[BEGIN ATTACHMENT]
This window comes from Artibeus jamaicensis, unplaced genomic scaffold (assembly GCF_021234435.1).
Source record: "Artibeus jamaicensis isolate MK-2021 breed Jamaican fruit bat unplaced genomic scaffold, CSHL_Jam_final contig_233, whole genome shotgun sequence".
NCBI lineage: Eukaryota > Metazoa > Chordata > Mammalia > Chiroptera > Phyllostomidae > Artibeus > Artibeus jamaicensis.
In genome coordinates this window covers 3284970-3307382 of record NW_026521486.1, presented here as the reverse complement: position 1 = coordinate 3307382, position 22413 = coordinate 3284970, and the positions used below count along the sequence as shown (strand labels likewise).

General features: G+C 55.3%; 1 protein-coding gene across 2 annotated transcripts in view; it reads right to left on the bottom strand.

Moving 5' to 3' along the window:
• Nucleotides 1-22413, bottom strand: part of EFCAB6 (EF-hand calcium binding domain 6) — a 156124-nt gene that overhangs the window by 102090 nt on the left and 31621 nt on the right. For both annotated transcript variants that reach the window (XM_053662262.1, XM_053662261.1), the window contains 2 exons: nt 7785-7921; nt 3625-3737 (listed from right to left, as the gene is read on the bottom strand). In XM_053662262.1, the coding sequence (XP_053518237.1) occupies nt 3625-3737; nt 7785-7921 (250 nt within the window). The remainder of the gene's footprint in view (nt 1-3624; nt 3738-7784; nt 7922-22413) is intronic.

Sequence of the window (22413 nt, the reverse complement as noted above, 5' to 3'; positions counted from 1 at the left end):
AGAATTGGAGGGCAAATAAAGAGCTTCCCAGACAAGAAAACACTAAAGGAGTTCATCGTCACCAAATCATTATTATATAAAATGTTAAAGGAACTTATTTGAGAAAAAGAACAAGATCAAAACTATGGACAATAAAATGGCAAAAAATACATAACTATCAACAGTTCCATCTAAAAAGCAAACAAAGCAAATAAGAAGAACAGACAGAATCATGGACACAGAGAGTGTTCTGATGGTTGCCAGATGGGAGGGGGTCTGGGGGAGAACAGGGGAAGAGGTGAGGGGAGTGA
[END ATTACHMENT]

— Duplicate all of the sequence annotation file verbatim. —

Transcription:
This window comes from Artibeus jamaicensis, unplaced genomic scaffold (assembly GCF_021234435.1).
Source record: "Artibeus jamaicensis isolate MK-2021 breed Jamaican fruit bat unplaced genomic scaffold, CSHL_Jam_final contig_233, whole genome shotgun sequence".
NCBI lineage: Eukaryota > Metazoa > Chordata > Mammalia > Chiroptera > Phyllostomidae > Artibeus > Artibeus jamaicensis.
In genome coordinates this window covers 3284970-3307382 of record NW_026521486.1, presented here as the reverse complement: position 1 = coordinate 3307382, position 22413 = coordinate 3284970, and the positions used below count along the sequence as shown (strand labels likewise).

General features: G+C 55.3%; 1 protein-coding gene across 2 annotated transcripts in view; it reads right to left on the bottom strand.

Moving 5' to 3' along the window:
• Nucleotides 1-22413, bottom strand: part of EFCAB6 (EF-hand calcium binding domain 6) — a 156124-nt gene that overhangs the window by 102090 nt on the left and 31621 nt on the right. For both annotated transcript variants that reach the window (XM_053662262.1, XM_053662261.1), the window contains 2 exons: nt 7785-7921; nt 3625-3737 (listed from right to left, as the gene is read on the bottom strand). In XM_053662262.1, the coding sequence (XP_053518237.1) occupies nt 3625-3737; nt 7785-7921 (250 nt within the window). The remainder of the gene's footprint in view (nt 1-3624; nt 3738-7784; nt 7922-22413) is intronic.

Sequence of the window (22413 nt, the reverse complement as noted above, 5' to 3'; positions counted from 1 at the left end):
AGAATTGGAGGGCAAATAAAGAGCTTCCCAGACAAGAAAACACTAAAGGAGTTCATCGTCACCAAATCATTATTATATAAAATGTTAAAGGAACTTATTTGAGAAAAAGAACAAGATCAAAACTATGGACAATAAAATGGCAAAAAATACATAACTATCAACAGTTCCATCTAAAAAGCAAACAAAGCAAATAAGAAGAACAGACAGAATCATGGACACAGAGAGTGTTCTGATGGTTGCCAGATGGGAGGGGGTCTGGGGGAGAACAGGGGAAGAGGTGAGGGGAGTGA